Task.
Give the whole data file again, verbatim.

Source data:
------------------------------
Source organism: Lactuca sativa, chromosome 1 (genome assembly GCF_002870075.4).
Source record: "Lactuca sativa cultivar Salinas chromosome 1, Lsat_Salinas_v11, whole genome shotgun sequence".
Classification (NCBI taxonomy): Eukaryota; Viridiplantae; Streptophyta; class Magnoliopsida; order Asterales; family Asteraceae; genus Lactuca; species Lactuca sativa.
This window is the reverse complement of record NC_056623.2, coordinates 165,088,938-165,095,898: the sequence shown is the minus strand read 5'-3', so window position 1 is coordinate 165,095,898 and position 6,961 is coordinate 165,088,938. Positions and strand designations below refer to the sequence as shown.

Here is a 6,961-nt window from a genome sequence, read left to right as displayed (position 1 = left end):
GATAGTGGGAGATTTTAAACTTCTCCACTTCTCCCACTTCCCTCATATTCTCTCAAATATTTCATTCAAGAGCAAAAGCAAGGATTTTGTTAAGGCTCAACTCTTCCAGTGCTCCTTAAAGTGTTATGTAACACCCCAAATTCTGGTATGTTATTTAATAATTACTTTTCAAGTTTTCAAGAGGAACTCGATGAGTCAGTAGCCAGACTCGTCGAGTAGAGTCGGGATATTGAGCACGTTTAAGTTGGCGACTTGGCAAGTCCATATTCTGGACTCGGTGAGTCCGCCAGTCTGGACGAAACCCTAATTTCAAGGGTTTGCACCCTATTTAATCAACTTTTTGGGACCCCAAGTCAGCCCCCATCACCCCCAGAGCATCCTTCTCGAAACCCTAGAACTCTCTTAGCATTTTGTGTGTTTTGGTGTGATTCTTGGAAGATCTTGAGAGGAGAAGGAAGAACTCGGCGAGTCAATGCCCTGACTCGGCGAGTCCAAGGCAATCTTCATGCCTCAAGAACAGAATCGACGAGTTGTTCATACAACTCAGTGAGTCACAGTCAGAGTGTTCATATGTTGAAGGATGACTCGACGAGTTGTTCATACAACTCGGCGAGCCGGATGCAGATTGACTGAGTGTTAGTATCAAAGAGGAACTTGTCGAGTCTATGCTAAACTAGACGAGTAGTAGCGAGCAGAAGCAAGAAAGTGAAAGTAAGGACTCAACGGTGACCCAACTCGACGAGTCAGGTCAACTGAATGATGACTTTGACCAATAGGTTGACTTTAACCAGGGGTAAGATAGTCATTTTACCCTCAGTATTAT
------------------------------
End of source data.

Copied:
Source organism: Lactuca sativa, chromosome 1 (genome assembly GCF_002870075.4).
Source record: "Lactuca sativa cultivar Salinas chromosome 1, Lsat_Salinas_v11, whole genome shotgun sequence".
Classification (NCBI taxonomy): Eukaryota; Viridiplantae; Streptophyta; class Magnoliopsida; order Asterales; family Asteraceae; genus Lactuca; species Lactuca sativa.
This window is the reverse complement of record NC_056623.2, coordinates 165,088,938-165,095,898: the sequence shown is the minus strand read 5'-3', so window position 1 is coordinate 165,095,898 and position 6,961 is coordinate 165,088,938. Positions and strand designations below refer to the sequence as shown.

Here is a 6,961-nt window from a genome sequence, read left to right as displayed (position 1 = left end):
GATAGTGGGAGATTTTAAACTTCTCCACTTCTCCCACTTCCCTCATATTCTCTCAAATATTTCATTCAAGAGCAAAAGCAAGGATTTTGTTAAGGCTCAACTCTTCCAGTGCTCCTTAAAGTGTTATGTAACACCCCAAATTCTGGTATGTTATTTAATAATTACTTTTCAAGTTTTCAAGAGGAACTCGATGAGTCAGTAGCCAGACTCGTCGAGTAGAGTCGGGATATTGAGCACGTTTAAGTTGGCGACTTGGCAAGTCCATATTCTGGACTCGGTGAGTCCGCCAGTCTGGACGAAACCCTAATTTCAAGGGTTTGCACCCTATTTAATCAACTTTTTGGGACCCCAAGTCAGCCCCCATCACCCCCAGAGCATCCTTCTCGAAACCCTAGAACTCTCTTAGCATTTTGTGTGTTTTGGTGTGATTCTTGGAAGATCTTGAGAGGAGAAGGAAGAACTCGGCGAGTCAATGCCCTGACTCGGCGAGTCCAAGGCAATCTTCATGCCTCAAGAACAGAATCGACGAGTTGTTCATACAACTCAGTGAGTCACAGTCAGAGTGTTCATATGTTGAAGGATGACTCGACGAGTTGTTCATACAACTCGGCGAGCCGGATGCAGATTGACTGAGTGTTAGTATCAAAGAGGAACTTGTCGAGTCTATGCTAAACTAGACGAGTAGTAGCGAGCAGAAGCAAGAAAGTGAAAGTAAGGACTCAACGGTGACCCAACTCGACGAGTCAGGTCAACTGAATGATGACTTTGACCAATAGGTTGACTTTAACCAGGGGTAAGATAGTCATTTTACCCTCAGTATTAT